Brexit: The bill to stop a no-deal Brexit on October 31 is set to become law later today (ignoring Prime Minister Johnson’s furore-creating suggestion that he might ignore it).
There will be a second vote in Parliament on the PM’s desire to hold a snap election, though opposition parties have said they won’t vote for it until they can be sure it happens after October 19, which is the date that would trigger a delay in Brexit until January 21.
It is now certain that there will be an election, the only question being when, with Prime Minister Johnson now the head of a lame duck government following 22 defections and expulsions from the Conservative Party over the last week. If the opposition get their way, an election would be held once Brexit has been delayed.
The Irish Prime Minister Varadkar said earlier that an extension to Brexit could be granted if there is a good reason, to which an election would likely qualify. Varadkar also countered Johnson’s bluster by repeating that there is “no deal” to be had without the Irish backstop. Johnson had earlier claimed that he has “an abundance” of proposals to put forward, and that a deal was still possible by October 18, even though, as has been widely reported, the EU has not received any new suggestions since Johnson became prime minister. The lack of work towards achieving a deal was cited by cabinet member Amber Rudd as the reason for her decision to quit Johnson’s government on Saturday.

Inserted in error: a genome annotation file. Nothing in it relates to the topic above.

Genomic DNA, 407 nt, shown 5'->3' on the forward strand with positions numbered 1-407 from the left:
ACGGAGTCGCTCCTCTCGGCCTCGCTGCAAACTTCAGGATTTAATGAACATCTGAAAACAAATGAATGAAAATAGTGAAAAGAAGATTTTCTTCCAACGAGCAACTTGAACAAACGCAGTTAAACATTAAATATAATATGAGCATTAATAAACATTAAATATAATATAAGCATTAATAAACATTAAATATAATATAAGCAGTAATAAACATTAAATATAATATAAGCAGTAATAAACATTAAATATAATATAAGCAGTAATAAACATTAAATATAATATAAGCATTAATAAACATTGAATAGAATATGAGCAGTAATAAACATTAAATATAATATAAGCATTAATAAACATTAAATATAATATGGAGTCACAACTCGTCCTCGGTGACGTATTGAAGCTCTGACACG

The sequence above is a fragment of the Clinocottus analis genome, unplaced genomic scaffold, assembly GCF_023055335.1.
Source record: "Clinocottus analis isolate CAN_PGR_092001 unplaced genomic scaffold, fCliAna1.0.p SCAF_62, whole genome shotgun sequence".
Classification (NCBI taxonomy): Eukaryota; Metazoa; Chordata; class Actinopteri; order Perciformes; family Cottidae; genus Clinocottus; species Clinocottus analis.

Overall, a Brexit delay and a general election are looking likely. A no-deal Brexit still remains a real possibility with the Tories and Brexit Parties polling with combined support of about 41-42%, which would be enough to form a government with a strong parliamentary majority in the UK’s first past the post electoral system.
Meanwhile in the Market…..
Gilts extend slide as recession fears ease.
Data released this morning showed monthly GDP numbers coming in higher than expected, leaving the 3-month rate at 0.0%, rather than the -0.1% forecasted. The decline in manufacturing and production was also halted and with Sterling coming up from overnight lows Gilts sold off, leaving the 10-year rate at 0.544%, up 4.5 bp on the day.
The short end outperformed, although 2-year and 5-year yields are also up 3.0 bp and 3.2 bp respectively, leaving the curve steeper.
The UK100 meanwhile struggled with the stronger currency and erased early gains despite the stronger than expected data, with the UK benchmark now down -0.06%. Next Support for UK100 is the 6-day low barrier at 7243 and the 200-day SMA at 7202. A breach and break of the latter could open the doors towards August lows. Resistance meanwhile is art 7326 (August 12 upper fractal) and 50-day SMA at 7368.
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